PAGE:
Birmingham council leader brands LGPS investment fees ‘a national disgrace’

1 Feb 17

The leader of the UK’s largest local authority has claimed asset management fees paid by local government pension schemes are “sucking in” money that could be used to offset government spending cuts to vital public services.

Birmingham City Council leader John Clancy said a finding that LGPS funds may have paid out as much as £9bn in fees to fund managers over the last decade, almost double reported figures, was “a national disgrace”.

The claim was made in a report by the Centre for Policy Studies, which also concluded LGPS’s assets had under-performed the major UK and global equity and bond indices over the last decade.

Responding to the report, Clancy called on the West Midlands Local Government Pension Fund to stop using external investment managers.

The scale of fees paid in management costs by WMPF, which were £86.3m in 2014-15 and £74.9m in 2015-16, were unacceptable and that management of the fund should be brought in-house to save money, Clancy said.

He backed a call by the CPS for LGPS funds to move from active investment to passive investing (where funds are invested in benchmark indices rather than actively traded by managers). Active investment incurs expensive fees, Clancy stated, but the switch could save millions of pounds to help fund essential public services.

According to Clancy, the West Midlands scheme has paid £1bn to managers over the past ten years, compared to only £70m estimated to be paid by West Yorkshire Local Government Pension Fund over the same period.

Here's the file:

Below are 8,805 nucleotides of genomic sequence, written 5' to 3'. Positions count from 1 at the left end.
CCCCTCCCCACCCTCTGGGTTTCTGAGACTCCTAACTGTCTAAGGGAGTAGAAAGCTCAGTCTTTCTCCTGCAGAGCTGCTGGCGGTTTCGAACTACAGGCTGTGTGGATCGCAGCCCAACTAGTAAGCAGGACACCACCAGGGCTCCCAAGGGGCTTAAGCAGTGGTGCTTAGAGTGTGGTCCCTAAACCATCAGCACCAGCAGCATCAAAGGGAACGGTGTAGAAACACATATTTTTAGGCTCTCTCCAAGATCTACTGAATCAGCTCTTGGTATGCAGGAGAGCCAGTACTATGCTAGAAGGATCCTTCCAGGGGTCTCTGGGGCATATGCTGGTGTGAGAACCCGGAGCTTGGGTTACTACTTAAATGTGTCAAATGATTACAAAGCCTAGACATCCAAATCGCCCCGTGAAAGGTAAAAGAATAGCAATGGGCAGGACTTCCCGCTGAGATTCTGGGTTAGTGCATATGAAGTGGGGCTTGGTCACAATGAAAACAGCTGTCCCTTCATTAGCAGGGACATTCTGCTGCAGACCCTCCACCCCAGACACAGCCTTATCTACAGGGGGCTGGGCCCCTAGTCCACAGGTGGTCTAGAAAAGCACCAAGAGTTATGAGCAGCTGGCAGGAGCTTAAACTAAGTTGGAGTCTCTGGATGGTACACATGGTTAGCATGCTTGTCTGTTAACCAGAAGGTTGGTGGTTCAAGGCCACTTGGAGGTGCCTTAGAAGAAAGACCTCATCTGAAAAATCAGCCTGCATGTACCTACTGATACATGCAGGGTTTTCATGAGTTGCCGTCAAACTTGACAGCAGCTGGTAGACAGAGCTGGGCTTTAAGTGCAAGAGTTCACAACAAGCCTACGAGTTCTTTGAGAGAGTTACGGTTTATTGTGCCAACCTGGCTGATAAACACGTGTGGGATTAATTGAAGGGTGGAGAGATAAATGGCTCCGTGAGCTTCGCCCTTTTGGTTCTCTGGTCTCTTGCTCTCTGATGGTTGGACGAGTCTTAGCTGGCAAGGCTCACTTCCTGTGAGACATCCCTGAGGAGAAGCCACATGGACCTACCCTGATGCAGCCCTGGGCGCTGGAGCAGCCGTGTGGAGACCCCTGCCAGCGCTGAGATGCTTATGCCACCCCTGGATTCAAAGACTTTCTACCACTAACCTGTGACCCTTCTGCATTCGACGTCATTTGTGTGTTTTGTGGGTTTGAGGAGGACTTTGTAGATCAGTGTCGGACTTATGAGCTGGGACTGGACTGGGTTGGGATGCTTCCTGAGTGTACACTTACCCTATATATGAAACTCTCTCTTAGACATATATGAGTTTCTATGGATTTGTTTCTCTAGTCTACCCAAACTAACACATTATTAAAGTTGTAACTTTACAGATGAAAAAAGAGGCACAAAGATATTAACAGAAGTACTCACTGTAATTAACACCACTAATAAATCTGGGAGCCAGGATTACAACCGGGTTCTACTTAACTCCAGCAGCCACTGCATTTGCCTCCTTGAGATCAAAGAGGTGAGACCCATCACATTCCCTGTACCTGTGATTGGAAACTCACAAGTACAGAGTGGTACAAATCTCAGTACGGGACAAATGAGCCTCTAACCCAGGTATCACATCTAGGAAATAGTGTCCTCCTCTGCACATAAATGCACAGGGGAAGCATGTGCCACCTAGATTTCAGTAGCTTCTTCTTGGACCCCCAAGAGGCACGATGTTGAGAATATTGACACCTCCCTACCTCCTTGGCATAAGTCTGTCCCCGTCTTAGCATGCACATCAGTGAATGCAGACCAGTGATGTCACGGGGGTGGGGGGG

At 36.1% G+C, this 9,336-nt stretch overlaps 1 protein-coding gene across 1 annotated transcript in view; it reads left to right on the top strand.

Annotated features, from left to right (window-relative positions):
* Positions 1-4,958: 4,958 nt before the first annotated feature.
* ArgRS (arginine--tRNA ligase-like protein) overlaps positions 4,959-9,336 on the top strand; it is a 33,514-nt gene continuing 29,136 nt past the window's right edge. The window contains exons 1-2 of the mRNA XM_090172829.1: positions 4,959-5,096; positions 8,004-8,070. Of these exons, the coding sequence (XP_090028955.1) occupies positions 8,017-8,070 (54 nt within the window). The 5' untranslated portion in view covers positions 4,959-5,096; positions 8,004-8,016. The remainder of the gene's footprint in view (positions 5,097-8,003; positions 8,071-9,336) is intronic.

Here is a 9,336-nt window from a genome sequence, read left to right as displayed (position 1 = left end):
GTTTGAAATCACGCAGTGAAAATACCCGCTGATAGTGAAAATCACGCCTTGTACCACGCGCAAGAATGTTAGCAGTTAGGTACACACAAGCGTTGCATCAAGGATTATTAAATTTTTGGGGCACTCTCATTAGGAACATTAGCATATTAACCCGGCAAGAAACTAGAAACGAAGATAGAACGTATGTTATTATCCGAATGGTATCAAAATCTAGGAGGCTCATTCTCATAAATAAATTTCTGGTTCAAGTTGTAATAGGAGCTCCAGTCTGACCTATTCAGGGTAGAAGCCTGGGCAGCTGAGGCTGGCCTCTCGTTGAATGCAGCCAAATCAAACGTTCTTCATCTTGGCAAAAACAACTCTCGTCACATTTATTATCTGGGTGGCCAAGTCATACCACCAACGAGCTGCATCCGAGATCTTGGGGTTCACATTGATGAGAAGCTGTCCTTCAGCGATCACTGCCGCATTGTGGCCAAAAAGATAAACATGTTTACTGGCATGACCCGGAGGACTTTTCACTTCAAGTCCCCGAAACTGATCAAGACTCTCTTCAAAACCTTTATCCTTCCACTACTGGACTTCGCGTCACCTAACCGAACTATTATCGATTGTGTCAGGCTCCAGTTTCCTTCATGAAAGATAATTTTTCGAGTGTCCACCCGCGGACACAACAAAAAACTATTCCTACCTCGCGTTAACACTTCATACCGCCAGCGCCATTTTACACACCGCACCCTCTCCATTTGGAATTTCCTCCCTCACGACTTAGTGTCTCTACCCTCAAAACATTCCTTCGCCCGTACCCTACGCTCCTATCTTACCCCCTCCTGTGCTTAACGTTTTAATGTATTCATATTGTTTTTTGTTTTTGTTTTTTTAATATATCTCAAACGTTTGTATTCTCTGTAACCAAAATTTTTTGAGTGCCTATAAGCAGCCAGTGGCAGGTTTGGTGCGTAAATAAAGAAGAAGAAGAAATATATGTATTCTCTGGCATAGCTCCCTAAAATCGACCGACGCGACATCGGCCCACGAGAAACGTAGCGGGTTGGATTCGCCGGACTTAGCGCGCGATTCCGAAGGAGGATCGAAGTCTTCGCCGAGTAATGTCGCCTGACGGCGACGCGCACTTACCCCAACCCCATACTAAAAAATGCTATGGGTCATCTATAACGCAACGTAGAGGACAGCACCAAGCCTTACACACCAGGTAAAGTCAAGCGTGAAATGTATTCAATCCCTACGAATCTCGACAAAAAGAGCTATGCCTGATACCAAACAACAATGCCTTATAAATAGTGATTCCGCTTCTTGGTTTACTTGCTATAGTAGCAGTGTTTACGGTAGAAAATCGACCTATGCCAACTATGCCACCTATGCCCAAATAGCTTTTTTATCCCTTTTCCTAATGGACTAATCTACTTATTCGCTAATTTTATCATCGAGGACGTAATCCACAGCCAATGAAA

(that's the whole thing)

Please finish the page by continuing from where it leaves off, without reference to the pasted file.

Birmingham City Council expects to have to pay about £125m to WMPF this year, including top-up fees to cover a projected deficit, he highlighted, with the fund “sucking in” money from Birmingham and the six other West Midlands metropolitan councils that could be spent paying for social care and other services.

“The Centre for Policy Studies report is a vindication of what I have been saying for a long time – local government pension schemes across the country and here in the West Midlands are a dysfunctional mess and not fit for purpose.

“There is no need to hire investment managers at all. But the brutal truth is that funds up and down the country have happily spewed out hundreds of millions of pounds to City advisers for no real return whatsoever.

“This is a national disgrace, which is sucking money from local authorities at a time when public services are under threat as never before. If investment managers do not add value to a fund, they should not be paid.”

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